[same-store] sales for Walmart US, excluding fuel, are expected to be about 6% for the second quarter. This is higher than previously expected with a heavier mix of food and consumables, which is negatively affecting gross margin rate. Food inflation is double digits and higher than at the end of Q1. This is affecting customers’ ability to spend on general merchandise categories and requiring more markdowns to move through the inventory, particularly apparel.
The company expects operating profit to be down 10 to 12 per cent for the full year. This is not surprising, but is important all the same. It is the first unambiguous indication from a major US consumer business that — today, right now — all is not well among Americans in the middle and lower part of the income spectrum (barring perhaps AT&T saying last week that customers were taking longer to pay their bills). We are entering a new phase of the economic cycle.
The credit channel, redux
Last week, as I was writing a piece about how quantitative easing influences bank lending — in response to a post from Benn Steil and Benjamin Della Rocca — I admitted to Ethan that I was worried about getting the technical points correct. Ethan, who is not generally a smartass, said I did not need to worry, because only about five people would read such a hopelessly nerdy piece.
Ethan was wrong. Tons of comments and replies came in. A bunch responded that the answer to the question posed in the title ( “Did QE cause inflation?”) was obviously yes. I should have been clearer. My view is that QE contributes to inflation, but I disagree with Steil and Della Roca about why and how much.
To boil down our disagreement to a gross simplification: Steil and Della Roca think that QE creates bank reserves, and this additional liquidity encourages banks to lend, with direct inflationary consequences.
I think that reserve levels don’t matter much to bank lending decisions. The Fed no longer imposes a reserve requirement on banks. Banks are required to maintain a certain amount of high-quality liquid assets such as (but not only) reserves at the Fed, but they can borrow liquidity as needed. The decision to lend is about loan demand and the cost of liquidity. Reserve levels don’t tell you much about lending — as you can see by the fact that reserves and lending do not track one another.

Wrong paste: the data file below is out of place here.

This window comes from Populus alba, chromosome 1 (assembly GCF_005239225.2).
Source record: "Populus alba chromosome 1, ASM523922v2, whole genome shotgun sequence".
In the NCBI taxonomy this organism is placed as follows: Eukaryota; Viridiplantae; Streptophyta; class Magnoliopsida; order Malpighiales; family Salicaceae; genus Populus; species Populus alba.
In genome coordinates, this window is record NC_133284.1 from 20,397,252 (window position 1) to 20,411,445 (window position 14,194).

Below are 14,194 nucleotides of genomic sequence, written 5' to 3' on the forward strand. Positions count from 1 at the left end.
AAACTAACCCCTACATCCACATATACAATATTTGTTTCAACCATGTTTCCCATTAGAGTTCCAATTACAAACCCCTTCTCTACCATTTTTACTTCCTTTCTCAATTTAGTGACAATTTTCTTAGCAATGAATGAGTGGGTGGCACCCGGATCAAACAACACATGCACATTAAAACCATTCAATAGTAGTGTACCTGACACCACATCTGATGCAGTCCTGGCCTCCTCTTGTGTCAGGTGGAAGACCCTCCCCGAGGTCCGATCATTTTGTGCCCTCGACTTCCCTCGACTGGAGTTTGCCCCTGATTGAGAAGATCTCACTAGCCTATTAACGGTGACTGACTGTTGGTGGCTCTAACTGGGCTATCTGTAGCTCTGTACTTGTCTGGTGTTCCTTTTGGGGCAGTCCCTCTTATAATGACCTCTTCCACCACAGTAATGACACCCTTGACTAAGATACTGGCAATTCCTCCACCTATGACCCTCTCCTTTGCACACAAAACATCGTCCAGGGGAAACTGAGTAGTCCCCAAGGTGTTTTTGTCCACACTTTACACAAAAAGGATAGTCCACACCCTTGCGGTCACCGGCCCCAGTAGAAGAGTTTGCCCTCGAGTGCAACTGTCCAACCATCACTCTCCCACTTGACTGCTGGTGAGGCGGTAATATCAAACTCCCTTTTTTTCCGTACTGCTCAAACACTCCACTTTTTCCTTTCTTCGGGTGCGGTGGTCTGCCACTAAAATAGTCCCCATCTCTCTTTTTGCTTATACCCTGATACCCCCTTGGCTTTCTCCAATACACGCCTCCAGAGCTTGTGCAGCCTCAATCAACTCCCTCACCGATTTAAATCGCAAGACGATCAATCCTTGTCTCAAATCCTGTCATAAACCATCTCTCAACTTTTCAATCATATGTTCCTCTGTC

Steil and Della Rocca have responded to me, arguing that lending and reserves do track, once you adjust for other stuff that absorbs reserves, such as the Fed’s reverse repo program and shifts in size of the Treasury’s general account. They provide this chart of adjusted reserves (black line with yellow highlighting):
They also give this account of the impact of QE on lending:
Abundant liquidity drove down interbank lending costs, sent asset prices soaring, improved borrowers’ creditworthiness, and spurred the chase for yield. By December 2021, bank lending reached its fastest monthly growth rate since 2012 (save for the anomalous first two months of the pandemic).
I agree with this neat summary of how QE spurs credit creation: it increases liquidity in the entire financial system (not just bank balance sheets), stimulating risk appetites and asset values, with immediate consequences for borrowers’ apparent creditworthiness and desire to borrow. But I still don’t understand what bank reserve levels have to do with this, except that QE, all else equal, increases both reserves and total system liquidity.
Steil and Della Rocca think that “that the gap between central-bank bond holdings and bank reserves is a fairly reliable indicator of where inflation is headed, and that an undesired upturn in the gap is a signal that QE may have outlived its purpose”. Undoubtedly, that gap grew and inflation blossomed. We just disagree about how the causal relationship works.
(If you want the full text of their response, email me and I’ll send it along.)
One good read
Hooray for the Economist for putting the abject failures of ESG investing on its cover this week.